Thor: Ragnarok

Some spoilers

I’m going to buck the trend when I say this, but I wasn’t all that impressed with Thor: Ragnarok. That’s not to say it was terrible, and that’s not to say that I didn’t enjoy it. But I was simply not impressed with the movie.

Going in, I had heard a lot about how funny the movie is. One friend even said that they thought Thor was perhaps too funny, and therefore far out of character. And it was one of the funniest Marvel movies to date, up there with the first Guardians of the Galaxy. And it was by far the best Thor movie (though that is one of the lowest bars one could set). Taika Waititi did a splendid job with what he was tasked with, which was to A) make a Thor movie enjoyable and B) create a bridge from the somewhat drab terrestrial part of the MCU and the bright and bombastic celestial aspect. A rainbow bridge, if you will. But in the end Thor, the character, was still relatively dull. In fact, he felt like a hindrance to many of the characters in his own film.

I’m hella here for Hela!

The person I came to see is Hela. It’s Cate Blanchett given carte blanche to chew scenery. That alone will get my to buy a ticket to most anything. Hela is the banished first-born child of Odin, now returned to take her place as ruler of Asgard, as she sees her birthright. She half-halfheartedly reaches out to Loki and Thor to join her, which they clearly do not, before casting them off into space while she attempts her coup. What’s strange is that she reaches out to Thor, practically ignoring Loki. While this may make sense as far as birthrights go (Loki being both younger and adopted), it doesn’t make sense from a character standpoint.

It would appear that at some point Odin felt some sort of remorse over losing a child, even though it was by his own choice, and decides to make some sort of amends by taking in an infant frost giant and dressing it up like Hela. Dark haired, wiry, and with a penchant for green, Thor is actually the odd one out as far as a sibling resemblance goes. Not only that, but he too has the same feelings of entitlement and rejection that fuel Hela. Had she ignored Thor and reached out to Loki there is a pretty fair chance she could have established an alliance and possibly taken the realm. Hela is driven and a bit single-minded, but she’s not rash or stupid, and it’s a bit bizarre that not only is this not her initial approach, but that these themes are never developed.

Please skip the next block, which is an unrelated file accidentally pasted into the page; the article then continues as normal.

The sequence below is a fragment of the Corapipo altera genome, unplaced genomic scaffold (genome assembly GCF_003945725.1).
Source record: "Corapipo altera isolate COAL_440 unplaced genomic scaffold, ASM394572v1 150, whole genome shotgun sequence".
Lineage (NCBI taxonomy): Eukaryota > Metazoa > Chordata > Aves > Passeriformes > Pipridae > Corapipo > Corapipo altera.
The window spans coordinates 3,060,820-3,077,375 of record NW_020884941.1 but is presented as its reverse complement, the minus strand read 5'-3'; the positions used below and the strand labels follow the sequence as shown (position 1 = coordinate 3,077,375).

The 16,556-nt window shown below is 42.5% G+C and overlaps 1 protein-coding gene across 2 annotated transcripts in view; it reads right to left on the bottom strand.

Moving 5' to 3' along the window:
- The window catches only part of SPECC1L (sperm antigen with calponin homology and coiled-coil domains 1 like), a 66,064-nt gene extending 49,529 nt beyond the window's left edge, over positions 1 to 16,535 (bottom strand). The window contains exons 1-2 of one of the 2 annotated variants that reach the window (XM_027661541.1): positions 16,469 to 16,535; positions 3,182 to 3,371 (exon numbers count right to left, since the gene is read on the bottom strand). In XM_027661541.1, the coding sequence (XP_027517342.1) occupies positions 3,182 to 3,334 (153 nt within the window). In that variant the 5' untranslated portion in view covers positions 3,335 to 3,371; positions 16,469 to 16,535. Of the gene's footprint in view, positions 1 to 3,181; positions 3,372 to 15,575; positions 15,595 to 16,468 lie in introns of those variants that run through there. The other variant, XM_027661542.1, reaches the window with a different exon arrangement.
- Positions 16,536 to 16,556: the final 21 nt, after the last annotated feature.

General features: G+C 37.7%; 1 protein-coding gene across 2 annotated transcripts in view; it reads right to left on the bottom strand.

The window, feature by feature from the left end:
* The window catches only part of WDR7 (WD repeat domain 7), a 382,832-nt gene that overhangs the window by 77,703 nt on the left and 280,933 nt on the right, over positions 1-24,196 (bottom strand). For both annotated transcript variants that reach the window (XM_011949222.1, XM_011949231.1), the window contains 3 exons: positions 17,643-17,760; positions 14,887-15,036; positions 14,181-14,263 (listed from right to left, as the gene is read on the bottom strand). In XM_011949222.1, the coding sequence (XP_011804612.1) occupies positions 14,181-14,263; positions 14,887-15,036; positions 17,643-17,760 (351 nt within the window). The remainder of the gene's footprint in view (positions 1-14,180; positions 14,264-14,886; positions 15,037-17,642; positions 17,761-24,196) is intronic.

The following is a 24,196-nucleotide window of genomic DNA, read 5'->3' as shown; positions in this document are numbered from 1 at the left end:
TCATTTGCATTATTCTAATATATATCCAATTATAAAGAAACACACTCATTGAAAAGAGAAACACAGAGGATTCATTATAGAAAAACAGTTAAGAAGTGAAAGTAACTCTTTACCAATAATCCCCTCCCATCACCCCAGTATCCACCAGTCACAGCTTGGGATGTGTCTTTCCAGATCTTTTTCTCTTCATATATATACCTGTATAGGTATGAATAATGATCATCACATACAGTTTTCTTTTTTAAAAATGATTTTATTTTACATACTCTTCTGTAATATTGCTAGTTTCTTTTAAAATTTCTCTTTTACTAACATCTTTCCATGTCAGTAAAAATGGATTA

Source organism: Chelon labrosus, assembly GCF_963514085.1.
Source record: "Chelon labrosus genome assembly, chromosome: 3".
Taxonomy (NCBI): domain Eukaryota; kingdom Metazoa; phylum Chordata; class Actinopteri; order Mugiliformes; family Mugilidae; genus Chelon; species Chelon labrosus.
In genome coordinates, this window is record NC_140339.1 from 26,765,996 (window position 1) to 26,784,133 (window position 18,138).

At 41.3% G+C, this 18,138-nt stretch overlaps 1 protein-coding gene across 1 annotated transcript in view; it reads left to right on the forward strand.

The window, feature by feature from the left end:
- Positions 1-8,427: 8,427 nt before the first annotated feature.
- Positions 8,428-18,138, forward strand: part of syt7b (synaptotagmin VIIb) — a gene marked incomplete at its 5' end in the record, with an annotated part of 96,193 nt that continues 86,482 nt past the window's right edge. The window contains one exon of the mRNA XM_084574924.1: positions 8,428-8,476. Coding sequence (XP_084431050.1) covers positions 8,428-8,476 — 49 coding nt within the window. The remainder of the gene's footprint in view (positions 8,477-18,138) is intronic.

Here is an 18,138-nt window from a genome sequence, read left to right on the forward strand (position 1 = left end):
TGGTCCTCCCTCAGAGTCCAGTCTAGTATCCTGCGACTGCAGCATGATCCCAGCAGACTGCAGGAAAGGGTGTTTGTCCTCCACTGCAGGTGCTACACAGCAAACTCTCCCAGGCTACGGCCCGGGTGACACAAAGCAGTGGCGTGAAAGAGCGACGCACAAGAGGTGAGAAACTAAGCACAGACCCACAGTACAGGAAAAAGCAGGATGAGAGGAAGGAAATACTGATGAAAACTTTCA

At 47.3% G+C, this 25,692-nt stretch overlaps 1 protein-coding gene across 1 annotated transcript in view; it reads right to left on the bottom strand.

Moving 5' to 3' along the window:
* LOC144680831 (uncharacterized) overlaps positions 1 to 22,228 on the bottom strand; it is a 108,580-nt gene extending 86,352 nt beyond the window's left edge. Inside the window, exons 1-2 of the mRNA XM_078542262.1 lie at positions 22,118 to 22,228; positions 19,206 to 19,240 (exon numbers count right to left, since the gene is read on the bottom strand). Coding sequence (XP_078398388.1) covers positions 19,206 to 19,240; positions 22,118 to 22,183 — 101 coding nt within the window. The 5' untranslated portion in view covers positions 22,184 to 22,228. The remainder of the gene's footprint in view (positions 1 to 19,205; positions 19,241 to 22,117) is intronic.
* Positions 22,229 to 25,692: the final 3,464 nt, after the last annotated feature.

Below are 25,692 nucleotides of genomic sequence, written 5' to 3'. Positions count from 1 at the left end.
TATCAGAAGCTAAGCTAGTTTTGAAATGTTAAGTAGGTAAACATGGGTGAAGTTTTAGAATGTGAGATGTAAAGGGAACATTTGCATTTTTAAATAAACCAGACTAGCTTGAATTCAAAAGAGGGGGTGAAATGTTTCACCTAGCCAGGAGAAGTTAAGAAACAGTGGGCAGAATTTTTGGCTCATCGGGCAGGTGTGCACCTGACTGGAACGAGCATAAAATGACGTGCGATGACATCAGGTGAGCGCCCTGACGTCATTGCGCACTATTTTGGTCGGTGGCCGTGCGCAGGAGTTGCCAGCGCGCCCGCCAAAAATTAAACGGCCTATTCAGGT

And then there’s Valkyrie. The last of the Asgardian warriors collectively known as the Valkyries, she apparently takes the name as she’s the only surviving member. The rest of them were all killed in a battle against, you guessed it, Hela. She only managed to survive because another Valkyrie threw herself in front of an attack. She then fled the realm and makes her way with shady business on the planet Sakaar. One would think this is the perfect setup to carry a movie, right? High status, a brutal downfall, it’s the tragic half of a redemption arc. And yet… she’s relegated to sidekick. This could make sense if the central character, Thor, somehow had more of a claim to battling Hela, but he doesn’t. Her presence in the movie feels odd and off, not because she’s poorly set up, but because her introduction sets her up for so much more that is never delivered.

So if Loki has the character-driven connection to Hela and her motivations, and Valkyrie has the story-based connection driving her to revenge/atonement then what does Thor bring to the table? Well, he has some daddy issues since Hela’s return is enabled by Odin’s passing. But that happened either naturally or, in part, due to Loki. So when he dubs the assembled warriors “The Revengers”, it feels like a flat joke as he has nothing to revenge. That’s Valkyrie’s position in the group. He’s just there because he’s supposed to be in charge of Asgard due to divine right and lineage. He literally serves no purpose that would not be better fulfilled by someone else in the party. As far as story structure goes, Loki could provide the character arc, Valkyrie the sense of plot and closure, and Banner/Hulk the comic relief. Instead we are served up Thor, weakly taking on all these duties and not quite satisfying any of them.

Again, none of this is to say that Thor: Ragnarok isn’t enjoyable. It is. It’s also the best Thor movie to date. It’s also in the top half of Marvel movies. But Marvel has come a long way and released a lot of moves (this falls right into the middle of Marvel’s Phase 3 line of films). They can’t get by on fun and serviceable, and at some point need to actually make an effort with their releases. Handing the reins to Taika Waititi was a pleasant surprise, but the writing really needs to be the focus going forward.

Thor: Ragnarok gets a +2 on a scale of -5 to +5.


Thor is currently playing at a theater near you because it’s frakking everywhere.

Adam

About Adam

Adam is a Jewish American who's sick of the white Christian male being America's "default" setting. For money he works in a public library because free books and information access is wonderful things. For love he writes here for his pet project, The Chaotic Neutral, which is always looking for more writers. You can follow him on Instagram, Goodreads, and at his oft neglected Twitter where he will try to post more, and probably live-tweet the Eurovision Song Contest.

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